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How to make management accountable for risk

Learn how a simple document can hold management accountable for risk and encourage them to comply with security policies.

What you will learn from this tip: How a simple document can hold management responsible for security and encourage them to comply with security policies.

Convincing management to comply with security policies and regulations is a common issue for many security practitioners. The problem is that managers don't consider security their responsibility. So how do you get business units, system and application owners to comply with policy and regulations? The answer is simple. Make sure they know they are the owners of these systems. If that fails, make them accountable for risk.

Back in the old days of the industrial age it was clear to everyone that management had responsibility for the factory and the machinery. With huge investments in these assets, management had a fiduciary responsibility to protect corporate assets.

Fast forward to the 21st century and for many companies these assets are databases, applications and business systems. Sure, there are still manufacturing plants with large machinery, but even there computer control systems are a big part of the picture. With intellectual property, business critical data and applications in many cases representing more than 50% of a company's assets, management has the duty to protect these assets. Your job is to help them first realize this truth and secondly to offer your professional security skills to help protect the assets.

You may need to have several discussions with management to ascertain who "owns" specific applications and systems. If it is not entirely clear who is responsible, ask the following questions:

  1. Who has the authority to shutdown or decommission the application or system?
  2. Who commissioned the system or application to begin with?
  3. Who currently makes management decisions about the system or application and who do they work for?
  4. If there was a public incident involving the system or application, who would be in charge of handling the business response and act as the point person?

Sometimes executive management is not identified with certain products or systems. In these cases, the best you can do is identify their direct reports that are at least culpable. If the direct reports can't reply or won't comply, then naturally there is a need to go to their management. So you may find yourself talking with executive management after all.

Once the application and system owners are identified, you must present in common layman terms the policy or regulatory issues. Many failed attempts to get management support can be attributed to security practitioners' inability to clearly explain the problem or solution. You have communicated the issue if an executive can repeat the problem in his own terms.

After all of this legwork, you may still lack management's support. Worst still, regulators, customers or auditors may be clamoring for a fix. Without the budget, cooperation, resources or ability to correct an issue, it would seem you are no better off than you were before, right? Perhaps you are feeling queasy at this point. It's time to turn to BARF -- the Business Acceptance of Risk Form.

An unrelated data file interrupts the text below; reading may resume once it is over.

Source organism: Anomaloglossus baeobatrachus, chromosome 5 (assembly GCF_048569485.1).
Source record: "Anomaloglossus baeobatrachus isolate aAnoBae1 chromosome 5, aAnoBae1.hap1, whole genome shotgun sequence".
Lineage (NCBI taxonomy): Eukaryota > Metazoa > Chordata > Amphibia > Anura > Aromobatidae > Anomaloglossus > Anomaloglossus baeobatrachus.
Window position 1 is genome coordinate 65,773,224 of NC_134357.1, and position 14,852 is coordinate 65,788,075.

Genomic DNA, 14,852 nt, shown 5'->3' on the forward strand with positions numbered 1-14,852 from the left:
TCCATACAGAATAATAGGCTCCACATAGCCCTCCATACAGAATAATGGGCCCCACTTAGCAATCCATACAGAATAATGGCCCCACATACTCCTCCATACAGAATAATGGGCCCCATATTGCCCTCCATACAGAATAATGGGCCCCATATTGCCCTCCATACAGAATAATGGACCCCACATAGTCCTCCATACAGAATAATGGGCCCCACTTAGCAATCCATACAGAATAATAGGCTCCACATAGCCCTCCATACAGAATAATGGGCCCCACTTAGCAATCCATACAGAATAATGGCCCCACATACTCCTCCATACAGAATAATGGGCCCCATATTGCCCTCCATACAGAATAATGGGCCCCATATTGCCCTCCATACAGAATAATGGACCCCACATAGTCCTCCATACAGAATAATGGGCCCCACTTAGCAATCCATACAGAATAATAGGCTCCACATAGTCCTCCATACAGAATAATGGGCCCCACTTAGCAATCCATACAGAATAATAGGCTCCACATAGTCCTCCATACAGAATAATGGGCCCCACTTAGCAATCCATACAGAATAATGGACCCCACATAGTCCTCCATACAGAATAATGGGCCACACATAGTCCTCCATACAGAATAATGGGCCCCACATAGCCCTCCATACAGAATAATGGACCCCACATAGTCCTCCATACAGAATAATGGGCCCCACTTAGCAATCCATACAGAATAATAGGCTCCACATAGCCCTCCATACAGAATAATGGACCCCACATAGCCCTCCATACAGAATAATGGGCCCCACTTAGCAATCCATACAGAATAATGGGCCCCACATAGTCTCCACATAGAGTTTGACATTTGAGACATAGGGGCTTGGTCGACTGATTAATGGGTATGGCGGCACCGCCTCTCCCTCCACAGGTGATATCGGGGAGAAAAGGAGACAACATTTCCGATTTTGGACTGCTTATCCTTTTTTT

The BARF is a great way to get management's support when all else has failed. It is a security practitioner's "ace in the hole." For the form to be effective it must clearly spell out the risks associated with not proceeding with security's recommendations. It should also detail the efforts to date by the security group to correct the issue.

The form is a simple risk acceptance memo that describes the security problem, identifies the business owner of the system(s), suggests actions to be taken, the rationale given by management for not taking the actions and a clear statement of the willingness to accept the risk. Language like, " I , the business owner have been informed of the risks present in the given system and have decided not to act to remediate the issue, but rather to accept the risk." A physical signature is required to complete the form and copies are given to the business owner, their management and kept on file with the security group.

At this point the security department has taken the issue as far as it can. In many cases the business owner will not sign the form. They will have a change of heart and become willing to take the actions as recommended by the security department. If the business owner is unwilling to sign the form and unwilling to follow the recommendations, then the next option is to take the form to the legal, compliance or financial risk executive. This is typically the general counsel, CCO or CFO.

The first question an executive may ask is why you are coming to them. The answer is again simple. As the security practitioner, you don't have the authority to accept risks for the business and the folks who do have the authority won't comply or accept the risk. The executive is the last remaining person with the authority to accept such risks for the company. The executive will typically speak with the business owner and try to end the impasse. In some cases they may sign the risk form. I have never seen this approach fail, and if it does fail, there is a paper trail that demonstrates the security practitioner's many attempts to resolve the issue. No one can fault you for that.

If used properly, the business acceptance of risk form can place the risk of non-compliance with the rightful owner and relieve the security department from accepting risk that is not theirs to begin with.



 George Wrenn, CISSP, ISSEP, is a technical editor for our sister publication Information Security magazine and a security director at a financial services firm. He's also a graduate fellow at the Massachusetts Institute of Technology.

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